Data collection,  Data value chain,  Survey data

Beyond Definition: Attaching meaning to indicators

An interview with Jef Leroy, IFPRI

A worker with the partner organization of Save the Children measures a child in the slums of Govandi, Mumbai, India. © 2016 Mayank Soni (Save the Children), Courtesy of Photoshare

Stunting, or children assessed as too short for their age, has become a north star indicator for the nutrition community. Many advocates, policy makers, implementers, and funders use stunting to assess impact of nutrition investments.  The high prevalence of stunting and the population-level association seen between stunting, child development and longer-term outcomes drive this focus. But is stunting the best metric to capture progress in nutrition?  

In March 2019 Dr. Jef Leroy a Senior Research Fellow in the International Food Policy Research Institute’s (IFPRI) Poverty, Health, and Nutrition Division and Dr. Edward Frongillo Director of Global Health Initiatives at the University of South Carolina Arnold School of Public Health, published a review in Advances in Nutrition that critically assessed how stunting is used as a the priority outcome in policy, program evaluations, funding, and research. They examine the underlying causal assumption that interventions which impact linear growth, and subsequently stunting, improve a host of outcomes related to child development, productivity and earnings in adulthood, and chronic diseases.  

The authors conclude that stunting is useful as a marker of a problem but that to appropriately capture nutrition impact, we need to move beyond our current narrow focus on stunting. The pair also published an opinion piece in Devex and released a brief video that further explain the implications of their findings.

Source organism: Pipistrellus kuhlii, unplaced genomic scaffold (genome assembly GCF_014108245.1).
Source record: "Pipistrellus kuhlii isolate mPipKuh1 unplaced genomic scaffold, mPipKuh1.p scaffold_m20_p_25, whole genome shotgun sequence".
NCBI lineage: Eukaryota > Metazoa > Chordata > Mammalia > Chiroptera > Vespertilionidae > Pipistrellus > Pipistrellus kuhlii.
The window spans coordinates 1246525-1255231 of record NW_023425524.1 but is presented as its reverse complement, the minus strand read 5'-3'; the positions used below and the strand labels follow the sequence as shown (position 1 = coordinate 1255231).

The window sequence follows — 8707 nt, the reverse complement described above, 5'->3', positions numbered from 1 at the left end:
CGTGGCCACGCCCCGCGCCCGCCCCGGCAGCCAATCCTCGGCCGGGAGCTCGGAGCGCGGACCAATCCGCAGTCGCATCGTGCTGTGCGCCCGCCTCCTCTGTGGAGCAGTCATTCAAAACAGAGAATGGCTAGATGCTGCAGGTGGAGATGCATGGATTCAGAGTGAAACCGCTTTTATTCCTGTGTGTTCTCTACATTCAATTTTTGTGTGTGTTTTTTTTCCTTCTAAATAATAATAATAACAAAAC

In our work, DataDENT focuses on filling gaps in nutrition metrics that help decision makers make better policy decisions. We sat down with Jef Leroy (JL) to discuss the implications of their findings for the nutrition data value chain.

*The interview has been edited for clarity and length.

Q: As you mention in the review, reducing child stunting has become a global focus for the nutrition community. With that in mind, what have been the reactions to your article? Who still needs to be convinced and what efforts have you been engaging in to help move the conversation forward?

JL: I’ve presented this work to scientific audiences, to funders, and to program people. If anything, I sense some sort of relief. The paper establishes that stunting is not the ultimate nutrition outcome. There are other outcomes that are relevant and that we should use to assess whether a policy or a program has been successful.

Where questions come up is in how the global community and policy makers are going to respond. Are we now saying that stunting is not a good metric? No. We highlight that it all depends on what you want to measure. Stunting is a great measure for tracking global and country progress and for comparing the severity of undernutrition across countries or regions within a country. The existence of stunting shows that things are not going well for children and that many children in these affected areas will not reach their full potential.